Paddington: The Man Behind the Bear

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Paddington: The Man Behind the Bear
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Review

Paddington creator Michael Bond, who died in 2017, is buried in Paddington Old Cemetery. His headstone reads: “Please look after this bear.” I was glad to learn this at the very end of a charming documentary presented by Mr Brown himself, Hugh Bonneville, as otherwise I wouldn’t have been able to see my screen for a curtain of tears.

Bond, whose day-job was as a BBC cameraman (he worked on Blue Peter), got the idea for Paddington when he was in a toy shop on Christmas Eve and noticed that there was a single, solitary bear left on the shelf.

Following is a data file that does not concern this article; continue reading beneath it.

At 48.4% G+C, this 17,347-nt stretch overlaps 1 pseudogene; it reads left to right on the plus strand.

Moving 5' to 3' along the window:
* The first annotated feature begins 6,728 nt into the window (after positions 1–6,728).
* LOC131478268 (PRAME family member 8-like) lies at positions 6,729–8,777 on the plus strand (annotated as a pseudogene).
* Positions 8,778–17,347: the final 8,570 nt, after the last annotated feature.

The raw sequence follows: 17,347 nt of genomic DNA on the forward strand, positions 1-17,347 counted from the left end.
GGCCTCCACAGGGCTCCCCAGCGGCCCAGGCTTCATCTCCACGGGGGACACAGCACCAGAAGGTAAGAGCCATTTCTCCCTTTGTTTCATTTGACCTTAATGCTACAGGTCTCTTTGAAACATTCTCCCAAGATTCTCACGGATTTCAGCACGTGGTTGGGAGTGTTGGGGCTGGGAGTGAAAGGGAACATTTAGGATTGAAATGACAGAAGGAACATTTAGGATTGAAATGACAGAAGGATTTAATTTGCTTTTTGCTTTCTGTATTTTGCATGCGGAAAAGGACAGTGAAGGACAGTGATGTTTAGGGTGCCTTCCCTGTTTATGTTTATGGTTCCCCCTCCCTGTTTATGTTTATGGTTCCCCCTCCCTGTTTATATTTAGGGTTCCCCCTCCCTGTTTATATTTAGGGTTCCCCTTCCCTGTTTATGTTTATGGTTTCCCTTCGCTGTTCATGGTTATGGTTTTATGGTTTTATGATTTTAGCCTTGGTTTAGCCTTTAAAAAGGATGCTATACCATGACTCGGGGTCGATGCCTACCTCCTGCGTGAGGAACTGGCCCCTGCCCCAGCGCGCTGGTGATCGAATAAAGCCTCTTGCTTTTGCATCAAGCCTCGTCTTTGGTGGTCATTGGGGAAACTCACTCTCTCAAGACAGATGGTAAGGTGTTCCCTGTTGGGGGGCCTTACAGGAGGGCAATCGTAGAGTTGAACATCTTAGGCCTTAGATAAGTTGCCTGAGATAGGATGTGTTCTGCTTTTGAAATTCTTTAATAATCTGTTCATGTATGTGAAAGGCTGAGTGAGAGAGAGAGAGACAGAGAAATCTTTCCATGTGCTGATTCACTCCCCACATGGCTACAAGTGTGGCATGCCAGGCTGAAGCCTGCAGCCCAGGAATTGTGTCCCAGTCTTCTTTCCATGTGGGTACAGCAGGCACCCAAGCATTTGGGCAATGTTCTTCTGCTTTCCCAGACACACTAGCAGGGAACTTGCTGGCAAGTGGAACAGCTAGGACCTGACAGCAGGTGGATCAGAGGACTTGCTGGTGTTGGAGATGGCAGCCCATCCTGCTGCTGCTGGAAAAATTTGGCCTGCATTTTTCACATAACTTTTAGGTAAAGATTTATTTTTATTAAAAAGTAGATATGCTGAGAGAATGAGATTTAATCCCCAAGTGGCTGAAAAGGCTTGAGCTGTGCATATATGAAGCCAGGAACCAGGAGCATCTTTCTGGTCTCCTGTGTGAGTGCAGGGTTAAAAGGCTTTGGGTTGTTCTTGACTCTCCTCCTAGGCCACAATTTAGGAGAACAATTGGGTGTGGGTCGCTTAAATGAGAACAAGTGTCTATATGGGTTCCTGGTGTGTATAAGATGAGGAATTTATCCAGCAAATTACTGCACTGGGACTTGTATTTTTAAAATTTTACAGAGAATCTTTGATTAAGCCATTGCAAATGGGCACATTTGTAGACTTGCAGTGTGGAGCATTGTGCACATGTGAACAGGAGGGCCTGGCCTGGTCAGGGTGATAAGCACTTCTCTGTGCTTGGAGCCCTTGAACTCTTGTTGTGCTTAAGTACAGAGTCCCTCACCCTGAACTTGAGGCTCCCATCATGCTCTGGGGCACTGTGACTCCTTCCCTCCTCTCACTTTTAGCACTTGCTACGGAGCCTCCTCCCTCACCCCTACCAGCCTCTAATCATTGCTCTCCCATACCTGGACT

After his imagination was fired Bond drew on his own childhood years when his family opened their house to British evacuees and to displaced Jewish children, who would cry nightly for their absent parents.

Celebrity fans, including Stephen Fry, share their feelings about the beloved, be-hatted bear.

Summary

Following straight on from the premiere of Paddington 2 over on BBC One, this documentary explores where the original stories came from. Creator Michael Bond drew on his wartime memories of evacuee children to shape the story of the little bear from darkest Peru, while his literary agent, who came from a Jewish family who fled the Nazis, inspired Paddington's kindly friend Mr Gruber. Featuring interviews with Michael Bond's family, friends and celebrity admirers, including Stephen Fry, Bernard Cribbins and Heston Blumenthal, and readings by Hugh Bonneville.

Cast & Crew

Narrator Hugh Bonneville
Director Eric Haynes
Executive Producer Richard Bright
Producer Eric Haynes
Documentary